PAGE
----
I will Leave No One Behind
Extended Essay of We Were Soldiers
The Vietnam War was a nightmare for many soldiers. It re-defined the meaning of war to an entire generation. As the conflict grew it became known around the world that this was a war that could not be won. After this was realized by America the main focus became to "get out" instead of "getting a victory". In the 2002 film We Were Soldiers, directed by Randall Wallace, a true account of the first major battle in Vietnam is given. At the beginning of the film he introduces to us many of the soldiers and their families. This is a very smart technique, because it ensures that the audience not only will care about each one, but also tell them apart. Wallace exemplifies two very fundamental concepts that show up throughout this film. One shows the best of worst of humanity by illustrating to us that war is a tool for the powerful and that just because someone is your enemy does not make them evil. He also portrays both Vietcong and American soldiers in a manner that is correlative. Even though they were fighting each other for different reasons and dying for different countries, both sides were human and their deaths brought grief and sadness to someone.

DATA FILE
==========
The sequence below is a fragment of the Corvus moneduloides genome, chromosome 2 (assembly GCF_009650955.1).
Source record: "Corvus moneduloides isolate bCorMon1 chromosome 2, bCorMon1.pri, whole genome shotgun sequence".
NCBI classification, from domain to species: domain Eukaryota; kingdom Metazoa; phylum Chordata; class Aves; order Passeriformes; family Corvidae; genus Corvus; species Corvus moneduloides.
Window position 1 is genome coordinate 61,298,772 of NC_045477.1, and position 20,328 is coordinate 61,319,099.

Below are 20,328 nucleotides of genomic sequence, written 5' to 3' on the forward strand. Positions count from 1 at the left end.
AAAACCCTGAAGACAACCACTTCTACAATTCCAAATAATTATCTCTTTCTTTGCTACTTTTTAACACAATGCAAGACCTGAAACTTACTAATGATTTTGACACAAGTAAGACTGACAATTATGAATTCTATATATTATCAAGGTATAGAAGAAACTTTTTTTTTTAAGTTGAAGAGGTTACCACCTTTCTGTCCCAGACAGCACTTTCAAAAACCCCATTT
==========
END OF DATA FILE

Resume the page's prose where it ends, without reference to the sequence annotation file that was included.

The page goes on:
Early in the movie Mel Gibson, who plays Lt. Col. Hal Moore, is portrayed more as a husband and father than as a soldier. His wife Julie (played by Madeline Stowe) displays much support and respect for her husband and his job. Many other women were also introduced at the start of the film and later we learned who their husbands were. There were many small scenes during this segment of the movie that were both intriguing and gave an idealistic sense of realism to the film. One such scene is when Cecil Moore(played by Sloam Momsen), Moore's youngest daughter, asks her father "What is a War?" At that moment Moore tries for a few seconds to come up with the simplest answer, but when he realizes that it is not that simple he just tells her what...
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